Last weekends was thanksgiving (my wife is American, so we do a small gathering in London), and so many beers were drunk, but non made. The much needed fridge is here too, so there is good storage and refrigeration for all the beers, resulting in every man’s dream – a beer fridge!
The Cranberry Ale was a great success, and managed to appeal both to the more heavy drinkers (bottled at 4.5% ABV) and to the lighter drinkers with the fruity and sweater flavour. Also, it is now been in cold storage for 3 weeks, resulting in a nice solid carbonation, and it is best served cold. That is a recipe to stay – now just needs a name.
We also had a first tasting of the alcohol experiment split batch after 4 days in cold storage. This batch was made using Goldings hops, and had half the batch with 4.5% ABV and half with 4% ABV. The beers are great, and the tone of the Black Ale is slightly different, than when using the Fuggles hops, but on that a little later. The most surprising part is how big of a difference the 0.5% ABV made. The lower alcohol beer has a stronger aroma, and a more earth and full flavour. The high alcohol one has a much stronger punch in taste, and has some level of acidity that gives it a little citrusy flavour. Not surprisingly, my wife preferred the lower ABV, as a big IPA lover, and I preferred the higher ABV.
One more thing we tried at thanksgiving was a blind tasting of 3 beers – the split batch from above (4% Goldings, 4.5% Goldings) and a last beer from the previous Black Ale split batch (4.5% Fuggles) to see what people were tasting, and what has the most appeal. The results were very surprising:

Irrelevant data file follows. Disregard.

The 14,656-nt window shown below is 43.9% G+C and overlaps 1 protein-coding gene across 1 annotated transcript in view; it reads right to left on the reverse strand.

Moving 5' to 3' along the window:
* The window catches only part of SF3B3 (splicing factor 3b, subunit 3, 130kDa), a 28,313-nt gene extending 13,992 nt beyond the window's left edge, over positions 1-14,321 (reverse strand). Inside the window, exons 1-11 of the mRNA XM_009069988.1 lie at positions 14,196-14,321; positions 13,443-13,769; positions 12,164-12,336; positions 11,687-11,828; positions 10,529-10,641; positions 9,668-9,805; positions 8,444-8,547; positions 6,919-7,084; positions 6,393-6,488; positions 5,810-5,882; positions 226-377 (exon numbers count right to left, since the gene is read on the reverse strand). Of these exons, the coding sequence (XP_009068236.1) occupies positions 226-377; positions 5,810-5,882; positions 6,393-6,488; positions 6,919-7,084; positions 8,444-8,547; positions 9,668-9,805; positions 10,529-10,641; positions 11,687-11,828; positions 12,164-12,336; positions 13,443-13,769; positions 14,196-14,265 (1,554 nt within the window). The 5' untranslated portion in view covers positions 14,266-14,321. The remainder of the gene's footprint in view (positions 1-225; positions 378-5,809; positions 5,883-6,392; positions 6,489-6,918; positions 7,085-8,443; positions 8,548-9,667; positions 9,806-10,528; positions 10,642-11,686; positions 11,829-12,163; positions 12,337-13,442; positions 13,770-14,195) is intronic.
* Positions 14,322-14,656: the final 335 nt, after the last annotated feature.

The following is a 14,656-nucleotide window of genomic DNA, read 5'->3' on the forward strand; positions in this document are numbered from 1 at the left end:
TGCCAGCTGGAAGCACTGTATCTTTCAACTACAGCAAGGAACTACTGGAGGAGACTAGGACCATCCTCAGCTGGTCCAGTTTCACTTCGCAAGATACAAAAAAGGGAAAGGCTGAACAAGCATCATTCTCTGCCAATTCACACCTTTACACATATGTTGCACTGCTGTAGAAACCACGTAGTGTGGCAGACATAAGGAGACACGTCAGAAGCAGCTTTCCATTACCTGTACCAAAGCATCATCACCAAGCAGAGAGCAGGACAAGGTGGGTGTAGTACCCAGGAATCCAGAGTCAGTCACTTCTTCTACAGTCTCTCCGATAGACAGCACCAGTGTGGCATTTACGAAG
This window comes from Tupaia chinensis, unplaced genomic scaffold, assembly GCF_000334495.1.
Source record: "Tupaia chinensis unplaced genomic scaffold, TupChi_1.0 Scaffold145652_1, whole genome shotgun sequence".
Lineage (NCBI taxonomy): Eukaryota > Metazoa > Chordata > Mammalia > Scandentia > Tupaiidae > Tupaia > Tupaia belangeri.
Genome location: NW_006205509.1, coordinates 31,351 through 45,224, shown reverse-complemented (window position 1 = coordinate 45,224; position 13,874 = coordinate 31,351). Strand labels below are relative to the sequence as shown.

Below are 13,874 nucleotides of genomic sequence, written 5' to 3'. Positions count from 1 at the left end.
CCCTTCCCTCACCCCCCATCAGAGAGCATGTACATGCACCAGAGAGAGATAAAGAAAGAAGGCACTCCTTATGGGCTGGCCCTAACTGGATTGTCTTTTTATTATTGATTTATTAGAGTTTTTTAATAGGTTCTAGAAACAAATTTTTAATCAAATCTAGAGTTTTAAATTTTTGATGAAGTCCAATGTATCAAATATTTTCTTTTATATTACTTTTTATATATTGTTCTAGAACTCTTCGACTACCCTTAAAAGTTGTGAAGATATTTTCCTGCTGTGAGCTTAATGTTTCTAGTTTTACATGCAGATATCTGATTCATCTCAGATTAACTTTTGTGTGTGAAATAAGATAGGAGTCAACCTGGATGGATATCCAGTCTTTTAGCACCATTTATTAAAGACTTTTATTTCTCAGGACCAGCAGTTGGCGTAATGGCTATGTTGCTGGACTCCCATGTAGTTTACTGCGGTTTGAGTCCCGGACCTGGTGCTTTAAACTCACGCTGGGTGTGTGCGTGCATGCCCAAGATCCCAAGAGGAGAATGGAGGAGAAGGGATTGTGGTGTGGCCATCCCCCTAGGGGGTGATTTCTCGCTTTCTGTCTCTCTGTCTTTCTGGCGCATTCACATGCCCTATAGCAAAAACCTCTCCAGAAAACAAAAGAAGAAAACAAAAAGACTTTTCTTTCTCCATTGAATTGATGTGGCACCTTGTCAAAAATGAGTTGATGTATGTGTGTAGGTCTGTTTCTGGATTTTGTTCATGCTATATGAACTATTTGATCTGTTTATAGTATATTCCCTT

– The 4.5% Fuggles was the “heaviest” with very earthy tones and a fuller taste. Fuggles hops are very earthy in aromas.
– The 4.5% Goldings was very floral, and was liked be people with a taste for stronger beers in more fruity flavour. A bit too much of a punch for most.
– The 4% Goldings was very light yet malty, and was the favorite among porter and stout drinkers, all together with a nice full flavour and a floral aroma.
The results match the hops (Goldings is more spicy and floral, Fuggles is more earthy and herby) and the overall winner was the 4% Goldings. Since yesterday I also done the dry hopping for my latest BIAB batch, I decided to try a bit of a mix. The beer was brewed using Fuggles throughout the process, so the earthy tones should be there, but I decided to put in Goldings for dry hopping to get the floral aromas from it.
I’m looking forward to try this beer in a couple of weeks, and keep on being surprised at how this recipe is developing. I’m still not sure if the BIAB experiment worked, and might just try and do an extract batch again using different dry hopping (half Goldings and half Fuggles) to maybe do a more accurate experiment. So far so good!